Managing expectations

At the heart of the matter was the view from London. Johnny Watts, CO 22 SAS, visited in early July to update as best he could. It was recognised that the BATT was having a difficult time with the Firqat. Military aid had to be of short duration and remain covert, declining after mid- 72. There were fears of a ‘mini-Vietnam’, with Vanessa Redgrave’s campaign to ‘free Dhofar’ at its height. Where was proof that Dhofaris wanted liberation at all? Time was not on the side of Qaboos or SAF. Graham briefed Qaboos on all these issues and to his credit, he took the point, broadcasting a powerful message to his people on the anniversary of the 1970 coup.

Graham reviewed progress to date in mid-July 1971.[24] There was now a small brigade HQ at Salalah. Sudh had been recaptured in March 1971. Civil Action Teams (CATs) were now operating. Food control was partially effective but could not be completely so as Salalah townsfolk required firewood from the jebel and thus a two way process allowed food to be smuggled as well as traded for wood. Surrendered Enemy Personnel (SEPs) numbered 261. Information Operations were slowly getting under way. Overall, enemy casualties were estimated as being five times those of SAF. By now five firqats had been formed and the NFR plus firqat was established at a forward operating base (FOB) at Akoot, thereby attracting artillery and mortars otherwise destined for Salalah. But recruiting was poor. There was as yet no permanent presence on the jebel owing to delays in the procurement of AB 205 helicopters, an overall lack of infantry and logistics and weaknesses identified in the firqat. ‘Thus a stalemate continues to exist’.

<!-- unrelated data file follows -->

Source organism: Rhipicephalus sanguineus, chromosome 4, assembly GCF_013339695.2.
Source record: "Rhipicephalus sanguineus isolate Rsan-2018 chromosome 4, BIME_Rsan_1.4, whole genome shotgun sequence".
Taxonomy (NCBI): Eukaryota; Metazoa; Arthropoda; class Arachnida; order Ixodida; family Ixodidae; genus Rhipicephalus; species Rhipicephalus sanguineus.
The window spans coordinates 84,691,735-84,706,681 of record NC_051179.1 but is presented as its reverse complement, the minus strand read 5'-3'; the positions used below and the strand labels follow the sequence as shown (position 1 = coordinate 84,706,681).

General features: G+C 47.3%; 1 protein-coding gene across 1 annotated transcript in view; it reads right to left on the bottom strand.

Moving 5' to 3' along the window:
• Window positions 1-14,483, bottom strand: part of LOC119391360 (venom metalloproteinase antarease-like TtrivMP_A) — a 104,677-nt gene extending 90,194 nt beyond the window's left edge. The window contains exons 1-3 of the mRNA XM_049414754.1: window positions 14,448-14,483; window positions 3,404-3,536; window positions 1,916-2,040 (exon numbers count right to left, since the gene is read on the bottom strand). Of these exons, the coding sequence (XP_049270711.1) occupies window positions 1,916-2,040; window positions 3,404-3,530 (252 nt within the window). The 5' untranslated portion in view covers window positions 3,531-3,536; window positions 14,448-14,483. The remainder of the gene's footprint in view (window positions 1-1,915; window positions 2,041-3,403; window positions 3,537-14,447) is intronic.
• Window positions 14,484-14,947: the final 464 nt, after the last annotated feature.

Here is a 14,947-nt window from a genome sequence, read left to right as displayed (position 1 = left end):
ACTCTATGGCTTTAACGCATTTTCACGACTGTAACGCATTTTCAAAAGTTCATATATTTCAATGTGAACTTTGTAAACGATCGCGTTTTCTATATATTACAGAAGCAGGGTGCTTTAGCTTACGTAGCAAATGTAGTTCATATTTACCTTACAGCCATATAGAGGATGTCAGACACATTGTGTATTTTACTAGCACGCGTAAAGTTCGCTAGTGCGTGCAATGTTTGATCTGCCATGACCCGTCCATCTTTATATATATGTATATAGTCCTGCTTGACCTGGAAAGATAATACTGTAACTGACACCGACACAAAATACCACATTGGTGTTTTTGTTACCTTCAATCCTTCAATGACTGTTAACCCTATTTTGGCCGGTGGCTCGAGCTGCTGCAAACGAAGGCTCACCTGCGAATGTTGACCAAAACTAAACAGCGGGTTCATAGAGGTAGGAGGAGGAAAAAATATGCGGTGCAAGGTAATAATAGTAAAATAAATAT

Graham set out his requirements: for the RAF to man the ‘hedgehogs’ so as to protect Salalah; for a second SAS squadron; and a psyops team. He was also critical of the tendency in London not to recognise acts of bravery and that secondees continued to be sidelined by the career planners, despite their obvious combat experience.

Graham set out his second directive to Commander Dhofar in early September 1971.[25] Priority was to be given to the establishment of a secure FOB on the eastern jebel so as to permit BATT/firqat offensive operations (Operation JAGUAR) commanded by CO BATT (ie CO 22 SAS). Second priority was the security of the Salalah plains area together with the guarded settlements. Third priority was the conduct of offensive operation in the western area, especially attacks on arms dumps and main supply routes (MSRs), as well as the recruitment of Firqat from that area. He also warned Mike Harvey to be prepared to assume command of all firqat forces on the withdrawal of BATT.

The acceptance of Oman into the Arab League was also good news, as was the recommendation by the UNSC that Oman should be accepted into the General Assembly of the UN.